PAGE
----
Australian wool prices rebound 40-80 cents as confidence returns

Sheep Central, May 31, 2019

Merino wool prices rebounded 40-60 cents this week. Image – AWEX.

AUSTRALIAN wool prices rebounded 40-80 cents this week and pass-in rates more than halved as growers and brokers agreed to meet the higher market.

Australian Wool Innovation’s weekly market report said renewed buyer confidence and the 12 percent decline in national clip volumes was now assisting with price maintenance.

After losing 159 cents over the previous two weeks, the benchmark AWEX Eastern market Indicator rose 54 cents to 1887c/kg clean, with growers passing in 8.4 percent of the 28,273-bale offering, 4152 fewer than last week.

The EMI in $US also lifted US46 cents to US1307c/kg clean, as the $A-US exchange rate rose 0.48 cents to US69.25.

Price gains of up to 80c/kg clean per kg were commonplace for Merino fleece lines, with many individual lots with better specifications more than 100 cents dearer.

AWEX senior market analyst Lionel Plunkett said market turnaround was fuelled by much stronger buyer sentiment.

“The increase in confidence, resulted in an aggressive approach, as buyers fought hard to secure meaningful quantity of a relatively small selection.”

When compared to the corresponding sale of the previous season the national offering has fallen by 12.1pc or 215,689 bales, with only four sales remaining until the end of the season.

“The small offering combined with the strong demand, helped to push prices higher.

“In general terms, the increases were between 40 and 80 cents,” Mr Plunkett said.

“After recording the highest national passed in rate of the previous two seasons of 28.2pc in week 47, the price rises helped to reduce the passed in to 8.4pc for this series.”

Mr Plunkett said the skirtings followed the lead of the fleece recording increases, generally between 40 and 60 cents.

Crossbred prices also rebounded

Mr Plunkett said after the large losses experienced at the previous sale, the crossbred sector also managed to bounce back.

“The entire crossbred range generally rose by 40 to 60 cents.

“The main buyer focus was on the better prepared lines and these wools enjoyed the largest increases.”

Mr Plunkett said the oddments also recorded strong positive movement and locks in particular came under intense pressure as multiple exporters competed on a limited quantity, pushing prices up by 30 to 40 cents.

Buyer confidence buoyed by new business into China

The AWI weekly market report said the biggest change that came over the market was sentiment.

“Buyer confidence was buoyed by the writing of new business which was mainly into China, but smatterings of interest also appeared from across most of the global wool destinations.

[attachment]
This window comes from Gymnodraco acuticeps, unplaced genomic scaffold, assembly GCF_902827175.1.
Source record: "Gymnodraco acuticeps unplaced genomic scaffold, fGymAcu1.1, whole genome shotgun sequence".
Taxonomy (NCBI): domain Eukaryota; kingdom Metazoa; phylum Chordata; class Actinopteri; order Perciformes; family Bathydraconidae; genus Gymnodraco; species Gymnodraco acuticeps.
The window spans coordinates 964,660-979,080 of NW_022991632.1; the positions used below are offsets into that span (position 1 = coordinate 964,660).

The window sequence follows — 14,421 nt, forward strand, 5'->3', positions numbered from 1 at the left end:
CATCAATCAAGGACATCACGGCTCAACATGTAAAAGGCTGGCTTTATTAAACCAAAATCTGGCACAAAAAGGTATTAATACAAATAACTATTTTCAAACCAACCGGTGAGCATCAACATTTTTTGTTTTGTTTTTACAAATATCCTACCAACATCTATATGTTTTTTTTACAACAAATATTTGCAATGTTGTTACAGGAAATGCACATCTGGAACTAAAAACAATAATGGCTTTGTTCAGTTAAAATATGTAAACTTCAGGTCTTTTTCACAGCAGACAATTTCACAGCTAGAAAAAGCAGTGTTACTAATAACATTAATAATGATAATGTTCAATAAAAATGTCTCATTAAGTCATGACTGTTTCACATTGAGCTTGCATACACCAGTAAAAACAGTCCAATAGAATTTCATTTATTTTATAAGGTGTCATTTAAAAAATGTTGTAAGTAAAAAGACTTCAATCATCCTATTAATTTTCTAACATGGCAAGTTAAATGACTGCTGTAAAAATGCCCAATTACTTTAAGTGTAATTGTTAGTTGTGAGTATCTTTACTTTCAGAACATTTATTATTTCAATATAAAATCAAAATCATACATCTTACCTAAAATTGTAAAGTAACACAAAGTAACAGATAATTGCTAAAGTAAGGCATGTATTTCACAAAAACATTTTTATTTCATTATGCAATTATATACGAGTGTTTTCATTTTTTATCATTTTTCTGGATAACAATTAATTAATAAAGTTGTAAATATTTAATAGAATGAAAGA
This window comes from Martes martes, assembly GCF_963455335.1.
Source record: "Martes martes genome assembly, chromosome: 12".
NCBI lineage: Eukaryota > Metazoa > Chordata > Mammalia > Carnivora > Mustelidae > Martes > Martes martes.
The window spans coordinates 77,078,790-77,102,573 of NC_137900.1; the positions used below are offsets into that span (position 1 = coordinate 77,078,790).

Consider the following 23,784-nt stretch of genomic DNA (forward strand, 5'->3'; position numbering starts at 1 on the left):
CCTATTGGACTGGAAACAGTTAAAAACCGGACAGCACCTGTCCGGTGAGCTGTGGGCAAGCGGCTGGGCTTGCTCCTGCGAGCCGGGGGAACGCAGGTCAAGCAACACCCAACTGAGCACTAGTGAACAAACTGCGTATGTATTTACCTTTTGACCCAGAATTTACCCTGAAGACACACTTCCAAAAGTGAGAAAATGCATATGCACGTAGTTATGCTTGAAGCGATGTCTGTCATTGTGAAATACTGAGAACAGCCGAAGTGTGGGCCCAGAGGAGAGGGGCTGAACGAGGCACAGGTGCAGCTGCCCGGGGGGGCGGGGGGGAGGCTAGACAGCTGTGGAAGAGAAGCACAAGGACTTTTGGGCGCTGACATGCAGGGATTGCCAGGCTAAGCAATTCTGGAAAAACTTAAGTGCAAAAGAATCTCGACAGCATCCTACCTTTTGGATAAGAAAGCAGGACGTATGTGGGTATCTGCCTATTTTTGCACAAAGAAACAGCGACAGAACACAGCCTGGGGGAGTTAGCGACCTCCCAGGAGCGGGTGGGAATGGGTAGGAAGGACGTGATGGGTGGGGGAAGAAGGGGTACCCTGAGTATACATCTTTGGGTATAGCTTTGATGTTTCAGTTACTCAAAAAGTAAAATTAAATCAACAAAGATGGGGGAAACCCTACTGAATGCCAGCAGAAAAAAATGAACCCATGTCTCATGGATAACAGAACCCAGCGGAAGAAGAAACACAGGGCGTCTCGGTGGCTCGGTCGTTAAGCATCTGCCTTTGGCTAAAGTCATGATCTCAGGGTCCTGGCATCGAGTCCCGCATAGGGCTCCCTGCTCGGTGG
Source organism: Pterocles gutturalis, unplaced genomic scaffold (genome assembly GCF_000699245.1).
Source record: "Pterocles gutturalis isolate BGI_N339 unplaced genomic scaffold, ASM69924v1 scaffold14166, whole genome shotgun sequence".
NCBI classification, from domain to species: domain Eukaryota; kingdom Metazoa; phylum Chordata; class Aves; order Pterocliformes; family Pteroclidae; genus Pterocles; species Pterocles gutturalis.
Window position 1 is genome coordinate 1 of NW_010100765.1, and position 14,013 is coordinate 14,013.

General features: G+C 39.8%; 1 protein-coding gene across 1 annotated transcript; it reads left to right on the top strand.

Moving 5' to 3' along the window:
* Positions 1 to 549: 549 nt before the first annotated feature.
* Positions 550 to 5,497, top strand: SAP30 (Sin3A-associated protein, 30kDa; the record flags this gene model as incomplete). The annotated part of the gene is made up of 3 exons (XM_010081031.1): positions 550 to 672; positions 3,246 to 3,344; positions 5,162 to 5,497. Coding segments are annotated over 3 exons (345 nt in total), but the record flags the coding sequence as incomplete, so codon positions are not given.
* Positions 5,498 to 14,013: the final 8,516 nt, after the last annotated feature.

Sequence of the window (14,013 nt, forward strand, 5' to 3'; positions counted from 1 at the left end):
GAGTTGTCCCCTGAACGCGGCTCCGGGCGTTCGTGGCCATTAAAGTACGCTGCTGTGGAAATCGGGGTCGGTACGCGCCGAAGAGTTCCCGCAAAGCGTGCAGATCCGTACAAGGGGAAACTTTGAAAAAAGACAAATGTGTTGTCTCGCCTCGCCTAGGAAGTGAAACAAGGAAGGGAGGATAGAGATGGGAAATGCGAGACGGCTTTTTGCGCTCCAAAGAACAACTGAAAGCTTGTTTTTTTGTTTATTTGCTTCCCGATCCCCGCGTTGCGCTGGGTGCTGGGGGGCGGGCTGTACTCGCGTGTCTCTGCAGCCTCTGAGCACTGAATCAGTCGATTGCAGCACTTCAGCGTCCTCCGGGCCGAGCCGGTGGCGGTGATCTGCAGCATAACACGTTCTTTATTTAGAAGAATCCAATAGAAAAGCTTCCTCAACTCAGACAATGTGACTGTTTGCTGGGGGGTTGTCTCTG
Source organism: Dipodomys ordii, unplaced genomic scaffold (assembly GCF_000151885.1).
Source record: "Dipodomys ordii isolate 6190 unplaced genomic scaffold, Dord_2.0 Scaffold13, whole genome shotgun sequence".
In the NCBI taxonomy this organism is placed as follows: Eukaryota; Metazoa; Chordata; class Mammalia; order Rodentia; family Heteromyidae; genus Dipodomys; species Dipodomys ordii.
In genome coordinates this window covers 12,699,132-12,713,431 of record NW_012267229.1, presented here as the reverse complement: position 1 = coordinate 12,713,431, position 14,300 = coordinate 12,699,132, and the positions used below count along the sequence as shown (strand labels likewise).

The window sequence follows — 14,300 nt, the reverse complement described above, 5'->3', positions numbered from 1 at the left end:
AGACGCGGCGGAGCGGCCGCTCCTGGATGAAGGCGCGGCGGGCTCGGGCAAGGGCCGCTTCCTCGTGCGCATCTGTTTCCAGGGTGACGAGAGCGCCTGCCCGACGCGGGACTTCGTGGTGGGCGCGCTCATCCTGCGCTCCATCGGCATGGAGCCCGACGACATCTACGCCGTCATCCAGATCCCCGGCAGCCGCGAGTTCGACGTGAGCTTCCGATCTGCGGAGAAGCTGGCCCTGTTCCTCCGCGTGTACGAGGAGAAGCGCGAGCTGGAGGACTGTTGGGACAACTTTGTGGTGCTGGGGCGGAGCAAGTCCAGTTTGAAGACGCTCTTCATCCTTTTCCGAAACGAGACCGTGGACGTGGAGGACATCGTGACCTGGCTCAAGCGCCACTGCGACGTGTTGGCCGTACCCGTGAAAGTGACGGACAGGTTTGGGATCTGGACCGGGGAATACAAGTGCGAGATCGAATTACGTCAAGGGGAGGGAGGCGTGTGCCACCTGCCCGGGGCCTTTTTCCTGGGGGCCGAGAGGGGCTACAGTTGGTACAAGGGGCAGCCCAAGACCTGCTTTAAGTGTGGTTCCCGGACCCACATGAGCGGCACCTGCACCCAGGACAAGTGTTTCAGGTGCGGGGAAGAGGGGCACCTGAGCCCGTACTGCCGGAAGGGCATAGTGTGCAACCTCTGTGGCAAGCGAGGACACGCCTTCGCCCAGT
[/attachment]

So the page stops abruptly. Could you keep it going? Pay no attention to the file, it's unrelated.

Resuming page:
“Exporters were said to be continuing their generally risk-adverse trading even in light of prices being put on the table that appeared “over the market”, which is rare indeed.”

AWI said the demand from overseas buyers remained on many occasions unfulfilled within the environment of swiftly rising auction prices.

“As is prone to happen in any market when such a rapid shift in prompt demand occurs within low supply availability, the sale results accentuated beyond where the business was initiated.

“The follow up business then becomes harder to come by and decision making on both sides of the trade are then erring always to the side of caution.”

AWI said the market movements of the past month though, probably signals the modus operandi of the industry at large presently.

“Rapid falls followed by immediate reactionary gains is generally indicative of supply winning over prompt demand.

“Demand for all wool types is still evident and is the key driver of wool price, but that demand has turned over the past 6 to 12 months to be being sporadic and softer than the peak demand seen in late 2017 and early 2018.”

AWI said the subsequent 10pc loss of the national clip is now assisting in the maintenance of price levels.

Since August last year when the EMI was 2116 cents, the trend has been of a softening market to an EMI of 1776 cents in November. The EMI then rallied up to 2027 cents in February 2019 and drifted down again to last week’s low of 1833 cents, AWI said.

“As a high percentage of our wool is traded under a $US influence, the market price holding up relatively well in $A locally can also be attributed to the $US during that period deteriorating from the August 2018 forex rate of US73 cents to US69 cents today.”

AWI said the auction buying was again dominated by trading export companies and ably assisted by some larger top makers.

“In what was a positive week for sellers, one slight negative was the relative inactivity once more of the larger Chinese indent operators who generally lead in setting the market.

“For the market to go up so strongly in the face of that weakness can be read as both positive and negative, but more selling weeks are required to see if a change in trend is underway.”

AWI said the high lamb prices of up hit A$11/kg, mutton near $8/kg and goat meat over $10/kg were significant for wool production, as these prices put pressure on wool growers to make alternative uses of their land.

With the national vale offering reducing to 23,619 next week, as Fremantle takes one-week recess and only Sydney and Melbourne selling, if the price rises do not bring more sellers to the market, this will be the smallest national offering in over two years, Mr Plunkett said.


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  1. Bill Walker, May 31, 2019

    After last week’s AWI-lashing Chick, commentary please.

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